Dillon (1814-66) was a co-founder of the Nation newspaper and a leading member of the Young Ireland group. After the attempted rising in 1848 he escaped to the United States, where he worked as a lawyer for eight years. He was a critical observer of the contemporary scene - post-Famine Ireland, Irish-America and the Church of Pio Nono. His weekly letters to his wife, besides their intrinsic human interest, proved to be a particularly valuable source of research material. After returning to Dublin, Dillon, despite his rebel past and liberal Catholicism, co-operated with Archbishop Paul Cullen in forming the National Association. Elected MP for Tipperary in 1865, Dillon made a remarkable impression during his brief parliamentary career. His performance influenced Gladstone's reshaping of Irish policy and left its mark on that statesman's reforming ministry of 1868-74. His strategy of supporting the new liberal leadership was dramatically successful. He outlined ideas which would be implemented under Parnell ably assisted by his son, John Dillon. This contextual biography of Dillon is long overdue, it is based on primary sources, mainly the Dillon papers in Trinity College, Dublin.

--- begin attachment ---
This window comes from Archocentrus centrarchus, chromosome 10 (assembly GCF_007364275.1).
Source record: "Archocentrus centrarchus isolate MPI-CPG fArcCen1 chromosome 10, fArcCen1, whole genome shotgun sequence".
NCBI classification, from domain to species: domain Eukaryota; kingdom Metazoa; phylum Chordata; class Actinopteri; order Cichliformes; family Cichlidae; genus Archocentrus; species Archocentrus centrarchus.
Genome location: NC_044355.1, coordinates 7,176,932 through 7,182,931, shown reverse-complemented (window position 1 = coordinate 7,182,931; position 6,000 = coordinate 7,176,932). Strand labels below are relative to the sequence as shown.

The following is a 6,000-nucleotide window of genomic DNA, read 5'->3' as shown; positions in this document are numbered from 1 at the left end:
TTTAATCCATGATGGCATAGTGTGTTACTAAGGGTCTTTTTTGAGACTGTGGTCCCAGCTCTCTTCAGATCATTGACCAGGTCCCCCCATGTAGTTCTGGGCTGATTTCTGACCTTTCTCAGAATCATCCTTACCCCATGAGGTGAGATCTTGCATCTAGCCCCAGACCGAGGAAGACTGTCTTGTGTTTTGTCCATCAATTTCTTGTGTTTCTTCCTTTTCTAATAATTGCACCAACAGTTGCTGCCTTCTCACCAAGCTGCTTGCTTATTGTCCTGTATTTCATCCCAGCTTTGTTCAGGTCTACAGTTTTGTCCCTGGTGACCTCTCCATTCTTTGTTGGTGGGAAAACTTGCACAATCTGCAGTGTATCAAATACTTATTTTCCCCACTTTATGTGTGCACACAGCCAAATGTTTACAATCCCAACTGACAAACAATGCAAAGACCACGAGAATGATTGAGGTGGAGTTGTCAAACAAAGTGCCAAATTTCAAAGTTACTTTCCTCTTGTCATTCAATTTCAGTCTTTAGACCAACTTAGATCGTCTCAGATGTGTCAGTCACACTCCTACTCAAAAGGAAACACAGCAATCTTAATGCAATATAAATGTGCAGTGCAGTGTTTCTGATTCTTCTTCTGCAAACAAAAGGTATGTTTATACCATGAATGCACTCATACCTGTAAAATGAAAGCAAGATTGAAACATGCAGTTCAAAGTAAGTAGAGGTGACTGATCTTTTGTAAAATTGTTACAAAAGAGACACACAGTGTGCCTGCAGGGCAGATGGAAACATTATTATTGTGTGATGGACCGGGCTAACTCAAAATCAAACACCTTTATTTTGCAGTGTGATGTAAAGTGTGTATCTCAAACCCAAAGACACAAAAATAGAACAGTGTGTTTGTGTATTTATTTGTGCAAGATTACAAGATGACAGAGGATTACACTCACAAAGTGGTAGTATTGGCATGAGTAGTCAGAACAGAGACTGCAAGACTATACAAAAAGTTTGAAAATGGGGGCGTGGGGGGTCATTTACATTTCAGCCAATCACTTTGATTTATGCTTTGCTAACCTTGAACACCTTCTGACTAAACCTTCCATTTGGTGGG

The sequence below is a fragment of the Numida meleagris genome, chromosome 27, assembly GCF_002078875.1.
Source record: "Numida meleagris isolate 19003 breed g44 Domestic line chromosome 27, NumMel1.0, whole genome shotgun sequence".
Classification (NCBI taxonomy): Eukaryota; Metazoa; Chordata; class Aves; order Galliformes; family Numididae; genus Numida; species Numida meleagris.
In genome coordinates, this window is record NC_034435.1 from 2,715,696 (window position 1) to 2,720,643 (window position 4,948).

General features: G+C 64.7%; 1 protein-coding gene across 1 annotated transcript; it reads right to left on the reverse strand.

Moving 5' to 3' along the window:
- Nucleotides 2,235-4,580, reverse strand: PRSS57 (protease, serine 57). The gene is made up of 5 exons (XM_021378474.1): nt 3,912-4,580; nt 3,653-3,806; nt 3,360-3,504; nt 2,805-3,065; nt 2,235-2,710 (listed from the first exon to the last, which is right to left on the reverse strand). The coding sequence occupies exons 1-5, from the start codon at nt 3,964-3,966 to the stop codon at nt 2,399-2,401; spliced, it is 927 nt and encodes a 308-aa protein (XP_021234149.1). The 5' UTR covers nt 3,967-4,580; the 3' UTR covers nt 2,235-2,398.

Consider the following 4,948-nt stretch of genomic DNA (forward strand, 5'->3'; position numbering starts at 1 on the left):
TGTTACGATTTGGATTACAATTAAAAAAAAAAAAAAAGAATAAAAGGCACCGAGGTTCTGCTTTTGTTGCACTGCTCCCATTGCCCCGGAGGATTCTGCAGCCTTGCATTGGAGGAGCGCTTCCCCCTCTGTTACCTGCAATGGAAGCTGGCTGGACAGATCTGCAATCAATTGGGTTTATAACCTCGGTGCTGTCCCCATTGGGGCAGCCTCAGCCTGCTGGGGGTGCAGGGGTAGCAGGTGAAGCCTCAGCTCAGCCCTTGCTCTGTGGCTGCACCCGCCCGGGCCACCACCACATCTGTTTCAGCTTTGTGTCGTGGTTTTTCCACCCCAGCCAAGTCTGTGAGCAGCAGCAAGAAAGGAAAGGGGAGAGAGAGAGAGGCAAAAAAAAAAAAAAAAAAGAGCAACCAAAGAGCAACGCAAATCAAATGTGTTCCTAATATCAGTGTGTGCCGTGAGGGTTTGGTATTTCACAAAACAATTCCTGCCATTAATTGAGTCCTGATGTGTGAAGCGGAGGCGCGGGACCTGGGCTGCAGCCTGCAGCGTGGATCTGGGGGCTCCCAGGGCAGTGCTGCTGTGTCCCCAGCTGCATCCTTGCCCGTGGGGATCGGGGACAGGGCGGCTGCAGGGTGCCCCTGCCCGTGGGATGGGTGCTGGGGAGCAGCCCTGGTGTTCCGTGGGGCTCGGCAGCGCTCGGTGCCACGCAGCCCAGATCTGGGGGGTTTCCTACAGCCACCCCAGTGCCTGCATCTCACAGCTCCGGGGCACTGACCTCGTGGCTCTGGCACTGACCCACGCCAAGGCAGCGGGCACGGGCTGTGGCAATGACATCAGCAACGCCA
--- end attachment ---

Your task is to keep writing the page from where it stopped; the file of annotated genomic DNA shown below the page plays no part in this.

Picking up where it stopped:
John Blake Dillon, Young Irelander
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